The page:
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Tucson couple finally home in SaddleBrooke after 11 days quarantined on a cruise ship

Tucson couple finally home in SaddleBrooke after 11 days quarantined on a cruise ship

From the Tucson-area coronavirus coverage from January to March: Nearly 1,300 cases in Arizona, stay-at-home order series

Stephen Maltzman and Donna DePesa were confined to their cruise ship cabin for 11 days off the coast of Brazil.

Stephen Maltzman sat in his backyard in the SaddleBrooke community north of Tucson, taking in the view of the towering Santa Catalina Mountains and the bright green golf course and enjoying the warm sunshine.

He was especially enjoying being at his desert home Monday after 11 days quarantined in the cabin of a cruise ship off the coast of Recife, Brazil. Maltzman and his wife, Donna DePesa, were two of 103 U.S. passengers on a Silversea Cruises cruise ship.

President Trump mentioned the cruise and the safe return of its passengers Monday in his news briefing.

Maltzman and DePesa embarked on the Silver Shadow on March 7 in Rio de Janeiro for what was supposed to be a 20-day cruise where they would teach bridge and host bridge games, Maltzman said. The cruise was scheduled to stop at three coastal Brazil cities before heading north toward Puerto Rico — stopping at several islands along the way — and ultimately to Fort Lauderdale, Florida.

Five days into the cruise, a passenger was taken to a hospital and tested positive for COVID-19. The rest of the passengers were told to to stay in their cabins as the ship remained at the port of Recife, Brazil.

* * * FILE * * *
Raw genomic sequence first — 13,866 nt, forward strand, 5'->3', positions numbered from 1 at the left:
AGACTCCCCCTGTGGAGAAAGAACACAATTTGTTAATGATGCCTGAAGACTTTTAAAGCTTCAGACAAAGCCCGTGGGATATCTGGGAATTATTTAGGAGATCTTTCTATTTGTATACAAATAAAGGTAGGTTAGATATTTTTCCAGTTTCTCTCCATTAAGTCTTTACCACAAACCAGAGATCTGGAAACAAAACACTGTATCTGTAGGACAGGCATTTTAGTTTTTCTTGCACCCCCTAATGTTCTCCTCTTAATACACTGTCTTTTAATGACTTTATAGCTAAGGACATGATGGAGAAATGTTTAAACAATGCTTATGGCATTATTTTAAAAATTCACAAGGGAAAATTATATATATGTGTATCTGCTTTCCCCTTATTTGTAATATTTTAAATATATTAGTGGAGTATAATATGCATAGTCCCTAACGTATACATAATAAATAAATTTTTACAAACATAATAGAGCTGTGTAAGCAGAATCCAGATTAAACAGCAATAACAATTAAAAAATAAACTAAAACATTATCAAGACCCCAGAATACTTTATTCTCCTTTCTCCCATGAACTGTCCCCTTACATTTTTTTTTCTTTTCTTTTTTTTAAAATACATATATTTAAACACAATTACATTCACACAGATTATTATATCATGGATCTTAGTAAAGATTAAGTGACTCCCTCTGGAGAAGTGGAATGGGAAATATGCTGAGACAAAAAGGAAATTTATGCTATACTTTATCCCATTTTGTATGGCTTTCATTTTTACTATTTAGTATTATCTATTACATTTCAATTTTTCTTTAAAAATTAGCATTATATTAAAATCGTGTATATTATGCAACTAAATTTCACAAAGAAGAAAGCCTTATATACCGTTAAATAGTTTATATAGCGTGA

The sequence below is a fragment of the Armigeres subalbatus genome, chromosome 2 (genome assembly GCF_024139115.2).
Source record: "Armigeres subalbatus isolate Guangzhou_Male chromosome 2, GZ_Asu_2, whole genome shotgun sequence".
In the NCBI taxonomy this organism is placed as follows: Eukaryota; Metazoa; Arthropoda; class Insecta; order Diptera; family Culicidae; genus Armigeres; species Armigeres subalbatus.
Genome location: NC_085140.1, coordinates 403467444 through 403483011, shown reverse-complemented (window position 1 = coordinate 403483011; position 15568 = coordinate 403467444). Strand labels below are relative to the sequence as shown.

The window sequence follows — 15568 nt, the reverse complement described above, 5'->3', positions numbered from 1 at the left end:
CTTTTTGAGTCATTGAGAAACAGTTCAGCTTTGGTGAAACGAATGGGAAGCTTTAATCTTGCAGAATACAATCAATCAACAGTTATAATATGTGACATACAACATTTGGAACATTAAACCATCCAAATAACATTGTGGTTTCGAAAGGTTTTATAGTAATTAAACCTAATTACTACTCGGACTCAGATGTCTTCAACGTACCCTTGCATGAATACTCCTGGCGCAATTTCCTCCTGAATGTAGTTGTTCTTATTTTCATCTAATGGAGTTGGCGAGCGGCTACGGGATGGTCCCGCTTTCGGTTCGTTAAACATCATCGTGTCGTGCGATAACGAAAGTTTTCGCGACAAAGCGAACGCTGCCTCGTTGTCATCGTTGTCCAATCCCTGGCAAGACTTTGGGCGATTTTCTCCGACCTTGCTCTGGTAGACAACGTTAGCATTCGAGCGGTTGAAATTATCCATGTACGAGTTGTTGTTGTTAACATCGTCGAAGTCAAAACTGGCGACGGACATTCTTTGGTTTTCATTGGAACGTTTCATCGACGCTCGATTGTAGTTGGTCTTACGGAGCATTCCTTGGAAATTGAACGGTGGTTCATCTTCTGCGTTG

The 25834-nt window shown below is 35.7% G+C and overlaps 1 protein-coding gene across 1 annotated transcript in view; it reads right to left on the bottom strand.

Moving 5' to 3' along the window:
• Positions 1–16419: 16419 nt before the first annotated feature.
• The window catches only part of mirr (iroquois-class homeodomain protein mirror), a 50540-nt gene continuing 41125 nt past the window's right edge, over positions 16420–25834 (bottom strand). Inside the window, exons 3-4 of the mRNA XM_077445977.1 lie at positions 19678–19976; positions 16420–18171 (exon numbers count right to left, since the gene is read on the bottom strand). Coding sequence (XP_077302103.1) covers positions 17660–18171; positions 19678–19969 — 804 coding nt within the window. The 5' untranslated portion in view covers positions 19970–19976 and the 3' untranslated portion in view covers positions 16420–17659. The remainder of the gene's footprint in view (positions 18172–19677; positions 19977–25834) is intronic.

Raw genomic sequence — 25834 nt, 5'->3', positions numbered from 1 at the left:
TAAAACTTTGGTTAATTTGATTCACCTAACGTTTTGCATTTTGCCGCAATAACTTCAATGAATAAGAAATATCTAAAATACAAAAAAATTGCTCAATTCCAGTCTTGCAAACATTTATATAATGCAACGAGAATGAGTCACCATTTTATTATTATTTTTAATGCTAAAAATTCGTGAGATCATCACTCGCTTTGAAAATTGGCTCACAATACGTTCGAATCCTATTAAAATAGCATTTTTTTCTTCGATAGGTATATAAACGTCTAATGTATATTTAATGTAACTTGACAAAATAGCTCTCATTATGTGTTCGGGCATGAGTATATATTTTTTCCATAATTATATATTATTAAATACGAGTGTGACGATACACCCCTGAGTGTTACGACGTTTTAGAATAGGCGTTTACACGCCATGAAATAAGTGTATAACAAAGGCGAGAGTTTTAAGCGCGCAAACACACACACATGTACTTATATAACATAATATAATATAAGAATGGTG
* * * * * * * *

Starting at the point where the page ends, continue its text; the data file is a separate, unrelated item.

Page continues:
Maltzman and DePesa had a suite with a sitting area and a balcony along with their bedroom.

The couple would go out to the balcony for fresh air and sometimes talked to their balcony neighbors. But even with a bigger-than-usual cruise cabin, the pair could not wait to get home, he said.

The first day after the ship’s lockdown, passengers were allowed to leave their room for one hour and walk around on the ship, but that only lasted one time, Maltzman said.

The ship crew had employees bring passengers meals, initially dropping off food in the room but after four days, dropping off food outside each cabin door.

Maltzman and DePesa spent most of their time reading books, watching movies and connecting with friends and relatives on the internet.

“This entire experience will make a wonderful relationship that I have with my wife even better, if that can be possible,” he said.

The ship captain and the cruise director provided daily updates about their communication with the U.S. State Department and with Brazilian government officials, Maltzman said.

Passengers on the ship hailed from Canada, the United Kingdom, Australia and the U.S. Maltzman said. He and his wife heard the announcements as the Australians got to go home, then the UK passengers.

They were supposed to leave the same day as the Canadians, he said. But the Dallas-Fort Worth Airport, where the U.S. government had arranged for their return, would not let them back into the country. They weren’t told why.

The U.S. passengers were finally able to leave the ship over the weekend, flying to Dallas on Sunday, staying there overnight, then flying to Arizona Monday morning.

Maltzman said the cruise company made the best of a bad situation, providing first-class treatment to its passengers with a police escort in Brazil to the airport, chartered planes exclusively for the cruise passengers and high-end meals of shrimp, salad, bread and butter throughout their travel.

The cruise company also provided the couple a Cadillac limousine for the trip from Phoenix to Tucson, Maltzman said.

Although they quarantined on the ship 11 days, Maltzman said he and his wife plan to self-quarantine in Tucson.

“We love our home and we have no problem staying here” he said. “I can go for a walk, I can sit in my backyard. I’m an organist, and I can’t wait to sit and play the organ.”

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